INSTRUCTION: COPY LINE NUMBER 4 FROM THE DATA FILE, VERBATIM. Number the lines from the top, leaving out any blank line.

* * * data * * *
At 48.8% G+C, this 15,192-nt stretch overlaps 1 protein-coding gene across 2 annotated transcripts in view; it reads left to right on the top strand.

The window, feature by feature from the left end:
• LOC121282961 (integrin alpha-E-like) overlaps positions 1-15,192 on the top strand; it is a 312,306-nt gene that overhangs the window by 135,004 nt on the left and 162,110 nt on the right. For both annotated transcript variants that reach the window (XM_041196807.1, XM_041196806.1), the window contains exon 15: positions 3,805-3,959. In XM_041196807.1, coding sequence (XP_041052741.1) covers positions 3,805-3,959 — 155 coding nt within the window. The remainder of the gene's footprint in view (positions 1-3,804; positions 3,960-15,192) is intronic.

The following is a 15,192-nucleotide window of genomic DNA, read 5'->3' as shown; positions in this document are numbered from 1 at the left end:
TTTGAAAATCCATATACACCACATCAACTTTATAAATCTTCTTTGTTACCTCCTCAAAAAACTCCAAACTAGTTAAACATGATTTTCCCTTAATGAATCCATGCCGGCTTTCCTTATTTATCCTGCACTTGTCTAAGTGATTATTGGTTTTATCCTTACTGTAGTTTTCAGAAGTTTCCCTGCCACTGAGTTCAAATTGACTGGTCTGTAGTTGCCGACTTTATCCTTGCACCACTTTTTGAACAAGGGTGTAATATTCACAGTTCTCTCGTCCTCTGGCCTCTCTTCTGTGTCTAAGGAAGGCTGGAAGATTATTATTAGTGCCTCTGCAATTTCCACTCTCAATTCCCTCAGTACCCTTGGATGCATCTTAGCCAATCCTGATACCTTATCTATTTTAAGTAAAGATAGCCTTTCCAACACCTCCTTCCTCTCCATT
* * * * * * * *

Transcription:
The following is a 15,192-nucleotide window of genomic DNA, read 5'->3' as shown; positions in this document are numbered from 1 at the left end: